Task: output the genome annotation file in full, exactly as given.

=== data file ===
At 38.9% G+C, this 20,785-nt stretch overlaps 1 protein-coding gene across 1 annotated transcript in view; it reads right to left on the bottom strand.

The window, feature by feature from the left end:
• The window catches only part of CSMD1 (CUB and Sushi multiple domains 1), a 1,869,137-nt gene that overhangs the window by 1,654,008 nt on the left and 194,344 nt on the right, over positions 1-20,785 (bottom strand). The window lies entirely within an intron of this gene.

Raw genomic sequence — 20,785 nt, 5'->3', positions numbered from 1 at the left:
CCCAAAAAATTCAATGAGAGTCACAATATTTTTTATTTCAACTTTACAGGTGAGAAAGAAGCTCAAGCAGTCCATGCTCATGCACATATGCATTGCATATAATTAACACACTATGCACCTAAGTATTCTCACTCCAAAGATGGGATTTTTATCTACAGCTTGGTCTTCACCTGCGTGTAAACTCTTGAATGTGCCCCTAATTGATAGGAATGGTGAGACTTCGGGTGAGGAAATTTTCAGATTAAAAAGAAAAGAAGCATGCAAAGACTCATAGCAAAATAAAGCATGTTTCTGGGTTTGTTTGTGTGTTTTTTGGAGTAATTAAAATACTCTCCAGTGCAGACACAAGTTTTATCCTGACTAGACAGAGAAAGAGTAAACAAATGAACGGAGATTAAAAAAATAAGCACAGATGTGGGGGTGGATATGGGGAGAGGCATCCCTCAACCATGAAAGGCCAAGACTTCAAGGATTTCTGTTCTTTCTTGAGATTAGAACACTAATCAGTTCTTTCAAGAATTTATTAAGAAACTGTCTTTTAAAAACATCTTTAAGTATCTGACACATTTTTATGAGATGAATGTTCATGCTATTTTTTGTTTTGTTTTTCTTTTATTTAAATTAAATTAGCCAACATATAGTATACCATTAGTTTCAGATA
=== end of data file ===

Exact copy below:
At 38.9% G+C, this 20,785-nt stretch overlaps 1 protein-coding gene across 1 annotated transcript in view; it reads right to left on the bottom strand.

The window, feature by feature from the left end:
• The window catches only part of CSMD1 (CUB and Sushi multiple domains 1), a 1,869,137-nt gene that overhangs the window by 1,654,008 nt on the left and 194,344 nt on the right, over positions 1-20,785 (bottom strand). The window lies entirely within an intron of this gene.

Raw genomic sequence — 20,785 nt, 5'->3', positions numbered from 1 at the left:
CCCAAAAAATTCAATGAGAGTCACAATATTTTTTATTTCAACTTTACAGGTGAGAAAGAAGCTCAAGCAGTCCATGCTCATGCACATATGCATTGCATATAATTAACACACTATGCACCTAAGTATTCTCACTCCAAAGATGGGATTTTTATCTACAGCTTGGTCTTCACCTGCGTGTAAACTCTTGAATGTGCCCCTAATTGATAGGAATGGTGAGACTTCGGGTGAGGAAATTTTCAGATTAAAAAGAAAAGAAGCATGCAAAGACTCATAGCAAAATAAAGCATGTTTCTGGGTTTGTTTGTGTGTTTTTTGGAGTAATTAAAATACTCTCCAGTGCAGACACAAGTTTTATCCTGACTAGACAGAGAAAGAGTAAACAAATGAACGGAGATTAAAAAAATAAGCACAGATGTGGGGGTGGATATGGGGAGAGGCATCCCTCAACCATGAAAGGCCAAGACTTCAAGGATTTCTGTTCTTTCTTGAGATTAGAACACTAATCAGTTCTTTCAAGAATTTATTAAGAAACTGTCTTTTAAAAACATCTTTAAGTATCTGACACATTTTTATGAGATGAATGTTCATGCTATTTTTTGTTTTGTTTTTCTTTTATTTAAATTAAATTAGCCAACATATAGTATACCATTAGTTTCAGATA